Through their travels, students explored how artifacts and literature express cultural identity. They collaborated with Stanley Stallion to read, write, create cultural artifact kits and professionally publish a book. The project helped students develop cultural understanding, literacy, technology and communication skills.

Ms. Linton’s students at Stough Elementary took virtual field trips to different countries through a Bright Ideas project. Source: Wake Electric.

“Students need so many different skills to be successful nowadays and we feel that Ms. Linton’s Bright Ideas project will help them learn those ever important skills in a fun and engaging way,” said Don Bowman, assistant general manager and vice president of engineering and operations at Wake Electric. “In fact, about half our staff wishes they had a teacher like Ms. Linton when they were in school and a project like ‘Around the World with Stanley Stallion!’”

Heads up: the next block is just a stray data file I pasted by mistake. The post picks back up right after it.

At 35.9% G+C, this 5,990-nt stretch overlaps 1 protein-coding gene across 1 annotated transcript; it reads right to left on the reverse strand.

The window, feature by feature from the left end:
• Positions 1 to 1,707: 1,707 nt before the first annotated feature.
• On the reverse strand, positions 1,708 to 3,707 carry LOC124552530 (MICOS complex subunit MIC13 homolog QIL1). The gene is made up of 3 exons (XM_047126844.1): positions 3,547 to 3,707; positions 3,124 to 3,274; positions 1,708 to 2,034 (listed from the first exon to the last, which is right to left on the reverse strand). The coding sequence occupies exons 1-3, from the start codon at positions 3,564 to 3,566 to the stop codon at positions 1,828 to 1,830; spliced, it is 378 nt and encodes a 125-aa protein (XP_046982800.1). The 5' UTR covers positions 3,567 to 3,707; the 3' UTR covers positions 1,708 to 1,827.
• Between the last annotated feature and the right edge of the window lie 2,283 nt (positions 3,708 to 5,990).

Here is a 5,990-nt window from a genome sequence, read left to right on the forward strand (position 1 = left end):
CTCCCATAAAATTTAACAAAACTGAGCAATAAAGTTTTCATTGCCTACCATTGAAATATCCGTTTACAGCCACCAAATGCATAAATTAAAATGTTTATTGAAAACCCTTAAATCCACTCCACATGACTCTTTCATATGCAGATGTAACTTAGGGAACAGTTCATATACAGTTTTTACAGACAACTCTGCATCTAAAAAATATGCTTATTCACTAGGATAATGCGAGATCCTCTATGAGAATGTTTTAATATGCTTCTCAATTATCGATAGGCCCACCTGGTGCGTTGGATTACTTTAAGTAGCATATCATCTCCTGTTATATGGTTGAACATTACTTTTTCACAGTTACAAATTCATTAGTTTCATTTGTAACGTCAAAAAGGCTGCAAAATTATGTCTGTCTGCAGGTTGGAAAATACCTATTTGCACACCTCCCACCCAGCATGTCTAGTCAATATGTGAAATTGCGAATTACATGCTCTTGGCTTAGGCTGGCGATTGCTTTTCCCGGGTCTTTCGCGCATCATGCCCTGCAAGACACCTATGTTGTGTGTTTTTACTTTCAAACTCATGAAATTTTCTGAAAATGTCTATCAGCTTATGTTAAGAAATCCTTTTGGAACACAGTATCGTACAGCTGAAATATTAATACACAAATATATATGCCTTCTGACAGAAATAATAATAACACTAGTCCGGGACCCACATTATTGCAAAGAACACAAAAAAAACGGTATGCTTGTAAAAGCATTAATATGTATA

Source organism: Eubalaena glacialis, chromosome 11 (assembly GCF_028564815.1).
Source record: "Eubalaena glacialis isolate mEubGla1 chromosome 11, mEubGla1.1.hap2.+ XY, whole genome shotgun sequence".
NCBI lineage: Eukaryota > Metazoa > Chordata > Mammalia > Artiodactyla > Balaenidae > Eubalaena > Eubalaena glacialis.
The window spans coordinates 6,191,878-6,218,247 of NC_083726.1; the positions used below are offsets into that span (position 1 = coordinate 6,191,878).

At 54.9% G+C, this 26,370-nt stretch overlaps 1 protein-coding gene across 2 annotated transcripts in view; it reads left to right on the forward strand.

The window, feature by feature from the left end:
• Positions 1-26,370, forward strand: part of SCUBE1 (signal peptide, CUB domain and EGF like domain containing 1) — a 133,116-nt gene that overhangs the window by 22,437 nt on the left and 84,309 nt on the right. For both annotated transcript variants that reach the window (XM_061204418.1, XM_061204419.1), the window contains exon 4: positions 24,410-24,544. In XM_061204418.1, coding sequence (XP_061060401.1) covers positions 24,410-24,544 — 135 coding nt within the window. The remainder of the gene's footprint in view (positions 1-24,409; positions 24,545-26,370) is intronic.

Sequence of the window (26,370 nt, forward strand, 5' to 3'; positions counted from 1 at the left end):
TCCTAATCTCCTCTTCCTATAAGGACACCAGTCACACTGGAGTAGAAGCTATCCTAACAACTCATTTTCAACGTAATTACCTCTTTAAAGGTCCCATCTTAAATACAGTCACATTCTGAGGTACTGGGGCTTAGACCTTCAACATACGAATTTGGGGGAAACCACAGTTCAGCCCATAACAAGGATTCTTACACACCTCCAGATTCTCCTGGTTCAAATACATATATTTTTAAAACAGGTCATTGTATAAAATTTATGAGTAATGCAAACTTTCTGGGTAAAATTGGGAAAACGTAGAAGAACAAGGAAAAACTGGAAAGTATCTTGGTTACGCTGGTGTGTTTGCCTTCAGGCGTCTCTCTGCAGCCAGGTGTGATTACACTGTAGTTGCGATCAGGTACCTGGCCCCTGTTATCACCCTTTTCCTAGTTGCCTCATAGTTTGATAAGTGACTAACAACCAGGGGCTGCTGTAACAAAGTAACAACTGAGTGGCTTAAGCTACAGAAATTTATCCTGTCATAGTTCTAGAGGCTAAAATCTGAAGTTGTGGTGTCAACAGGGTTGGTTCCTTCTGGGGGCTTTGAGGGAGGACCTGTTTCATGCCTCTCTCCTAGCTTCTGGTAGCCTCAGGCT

“Around the World with Stanley Stallion” also strengthened the school community and as students learned about other countries and cultures.

“Students and teachers at Stough are having an amazing time on the first part of this project as we travel around the world virtually with our school mascot, Stanley Stallion,” said Cynthia Linton, English literacy teacher at Stough Elementary. “So far, more than 150 students have collaborated with their peers, and Stanley, to write stories and take photos for our professionally published book.”

Bright Idea: “The Science of Sound: Building Musical Instruments”

Sponsoring Cooperative: Four County EMC
Grant winner: Laura Black from Rocky Point Elementary School, Rocky Point, NC
Participating students: 62

Through this project, students learned about the science behind sound production before working in small groups to build their own musical instruments from do-it-yourself kits. Students then learned to tune and play their musical instruments.

“Four County EMC is honored to be part of such an incredible program,” said Molly Griffin, communications specialist at Four County EMC. “We have a front-row seat to witness inspiring educators do amazing things. Ms. Black is a testament to our area’s creativity and innovation, taking music education to the next level. We can’t wait to see what comes next!”